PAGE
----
The acquisition of L2 voiced stops by English learners of Spanish and Spanish learners of English

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Previous studies investigating the acquisition of L2 stops have found a positive effect of L2 experience, but few have focused on voiced stops, particularly on prevoicing. This study investigates the acquisition of /b/ and /g/ by two populations, English learners of Spanish and Spanish learners of English. Three groups varying in amount of L2 experience (mainly length of residence, but also L2 use and L2 instruction) were investigated for each L1 population. Participants completed a carrier sentence reading task in their L1 and L2. Results showed that amount of L2 experience had a positive effect on L2 stop production, as the least experienced groups were outperformed by the experienced ones. No clear effect of L2 experience was observed on the L1, as learners did not differ from monolingual controls, but some differences between learner groups emerged. Moreover, overall, L2 learners were able to produce L1 and L2 stops differently, which indicates that their L1 and L2 categories were not merged. Still, the L1-English L2-Spanish speakers produced L2 stops more accurately than the L1-Spanish L2-English groups, suggesting that learning to rely on an existing L1 cue may be easier than learning to use a cue associated with a different L1 category.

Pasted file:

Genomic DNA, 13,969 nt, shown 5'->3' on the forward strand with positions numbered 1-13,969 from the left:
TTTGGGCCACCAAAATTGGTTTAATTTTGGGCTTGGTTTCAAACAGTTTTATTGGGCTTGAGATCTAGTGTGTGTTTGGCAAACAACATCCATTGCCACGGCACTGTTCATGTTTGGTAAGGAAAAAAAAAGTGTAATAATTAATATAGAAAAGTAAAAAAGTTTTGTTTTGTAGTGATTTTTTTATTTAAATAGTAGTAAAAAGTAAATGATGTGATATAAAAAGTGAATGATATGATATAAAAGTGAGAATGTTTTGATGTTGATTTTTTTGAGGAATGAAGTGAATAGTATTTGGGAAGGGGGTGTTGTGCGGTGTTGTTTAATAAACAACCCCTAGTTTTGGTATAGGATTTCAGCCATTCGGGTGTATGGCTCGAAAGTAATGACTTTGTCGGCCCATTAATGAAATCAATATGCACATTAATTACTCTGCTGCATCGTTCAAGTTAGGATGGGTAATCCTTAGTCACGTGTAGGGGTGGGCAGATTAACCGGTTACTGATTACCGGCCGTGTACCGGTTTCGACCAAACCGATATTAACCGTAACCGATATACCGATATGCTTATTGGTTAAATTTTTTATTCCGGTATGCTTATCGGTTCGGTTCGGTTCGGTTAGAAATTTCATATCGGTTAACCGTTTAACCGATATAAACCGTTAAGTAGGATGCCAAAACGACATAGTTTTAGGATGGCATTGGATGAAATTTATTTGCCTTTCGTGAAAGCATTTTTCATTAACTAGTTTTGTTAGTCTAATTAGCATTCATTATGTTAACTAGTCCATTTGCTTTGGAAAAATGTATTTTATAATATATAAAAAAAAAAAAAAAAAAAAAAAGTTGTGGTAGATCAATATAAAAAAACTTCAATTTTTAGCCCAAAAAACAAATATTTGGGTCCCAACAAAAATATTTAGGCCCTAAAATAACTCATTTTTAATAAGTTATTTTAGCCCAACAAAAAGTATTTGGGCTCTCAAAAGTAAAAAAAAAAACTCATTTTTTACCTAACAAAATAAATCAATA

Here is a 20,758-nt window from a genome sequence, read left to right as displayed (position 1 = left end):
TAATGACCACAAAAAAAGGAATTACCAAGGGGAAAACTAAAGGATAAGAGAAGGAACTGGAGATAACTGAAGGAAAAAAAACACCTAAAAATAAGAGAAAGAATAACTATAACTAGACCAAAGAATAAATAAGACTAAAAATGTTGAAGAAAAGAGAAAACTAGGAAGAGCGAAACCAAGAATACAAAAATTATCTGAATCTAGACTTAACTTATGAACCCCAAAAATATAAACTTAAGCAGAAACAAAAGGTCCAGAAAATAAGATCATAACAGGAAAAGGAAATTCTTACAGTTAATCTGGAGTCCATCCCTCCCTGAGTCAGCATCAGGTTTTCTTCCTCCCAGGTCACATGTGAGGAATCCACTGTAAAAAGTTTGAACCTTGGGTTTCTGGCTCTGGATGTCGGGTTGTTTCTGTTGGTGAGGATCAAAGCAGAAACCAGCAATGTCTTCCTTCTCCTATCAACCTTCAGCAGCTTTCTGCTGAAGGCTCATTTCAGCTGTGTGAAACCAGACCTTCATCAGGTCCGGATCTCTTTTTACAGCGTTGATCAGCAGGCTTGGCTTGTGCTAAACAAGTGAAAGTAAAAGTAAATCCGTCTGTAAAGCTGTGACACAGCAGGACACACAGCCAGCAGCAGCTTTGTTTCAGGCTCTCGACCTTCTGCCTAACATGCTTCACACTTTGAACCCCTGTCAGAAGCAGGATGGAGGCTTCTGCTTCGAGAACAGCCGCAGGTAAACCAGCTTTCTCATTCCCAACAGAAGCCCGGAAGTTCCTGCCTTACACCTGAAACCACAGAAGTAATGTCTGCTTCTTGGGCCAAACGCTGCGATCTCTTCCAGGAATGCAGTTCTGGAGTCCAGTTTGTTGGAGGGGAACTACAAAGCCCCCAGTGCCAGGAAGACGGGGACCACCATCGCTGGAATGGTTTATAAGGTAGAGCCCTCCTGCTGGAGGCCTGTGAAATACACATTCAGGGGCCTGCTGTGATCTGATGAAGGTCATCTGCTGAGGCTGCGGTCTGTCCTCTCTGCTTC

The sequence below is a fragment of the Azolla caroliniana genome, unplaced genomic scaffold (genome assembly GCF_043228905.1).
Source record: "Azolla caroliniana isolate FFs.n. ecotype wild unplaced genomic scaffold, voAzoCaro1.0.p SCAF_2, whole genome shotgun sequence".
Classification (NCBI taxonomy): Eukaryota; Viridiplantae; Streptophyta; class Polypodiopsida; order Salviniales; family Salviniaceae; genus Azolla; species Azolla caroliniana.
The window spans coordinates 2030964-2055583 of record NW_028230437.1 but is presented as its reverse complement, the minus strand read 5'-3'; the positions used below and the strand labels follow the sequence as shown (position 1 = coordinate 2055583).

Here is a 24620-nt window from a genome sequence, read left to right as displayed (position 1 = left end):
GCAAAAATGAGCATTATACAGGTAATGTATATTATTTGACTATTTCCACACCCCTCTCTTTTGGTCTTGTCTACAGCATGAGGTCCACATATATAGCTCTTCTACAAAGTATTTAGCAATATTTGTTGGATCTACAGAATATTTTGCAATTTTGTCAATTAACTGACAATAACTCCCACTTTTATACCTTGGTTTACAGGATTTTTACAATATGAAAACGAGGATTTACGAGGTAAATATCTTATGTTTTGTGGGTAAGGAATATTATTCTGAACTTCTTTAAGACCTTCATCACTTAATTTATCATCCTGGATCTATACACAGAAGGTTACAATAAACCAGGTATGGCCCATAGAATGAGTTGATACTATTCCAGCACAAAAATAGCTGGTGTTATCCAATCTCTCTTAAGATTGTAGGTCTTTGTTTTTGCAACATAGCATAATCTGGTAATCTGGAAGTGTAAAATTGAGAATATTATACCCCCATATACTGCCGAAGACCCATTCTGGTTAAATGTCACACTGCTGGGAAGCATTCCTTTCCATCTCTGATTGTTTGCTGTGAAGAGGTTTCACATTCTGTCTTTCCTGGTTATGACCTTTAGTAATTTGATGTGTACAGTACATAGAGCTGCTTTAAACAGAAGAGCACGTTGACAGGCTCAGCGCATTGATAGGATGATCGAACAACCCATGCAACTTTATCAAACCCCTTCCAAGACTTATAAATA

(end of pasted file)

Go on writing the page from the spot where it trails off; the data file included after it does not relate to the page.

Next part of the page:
Original languageEnglish
Pages (from-to)93-108
Number of pages16
JournalSpeech Communication
Publication statusPublished - 1 Jan 2023


  • L2 acquisition
  • L2 experience
  • Length of residence
  • Prevoicing
  • VOT
  • Voiced stops


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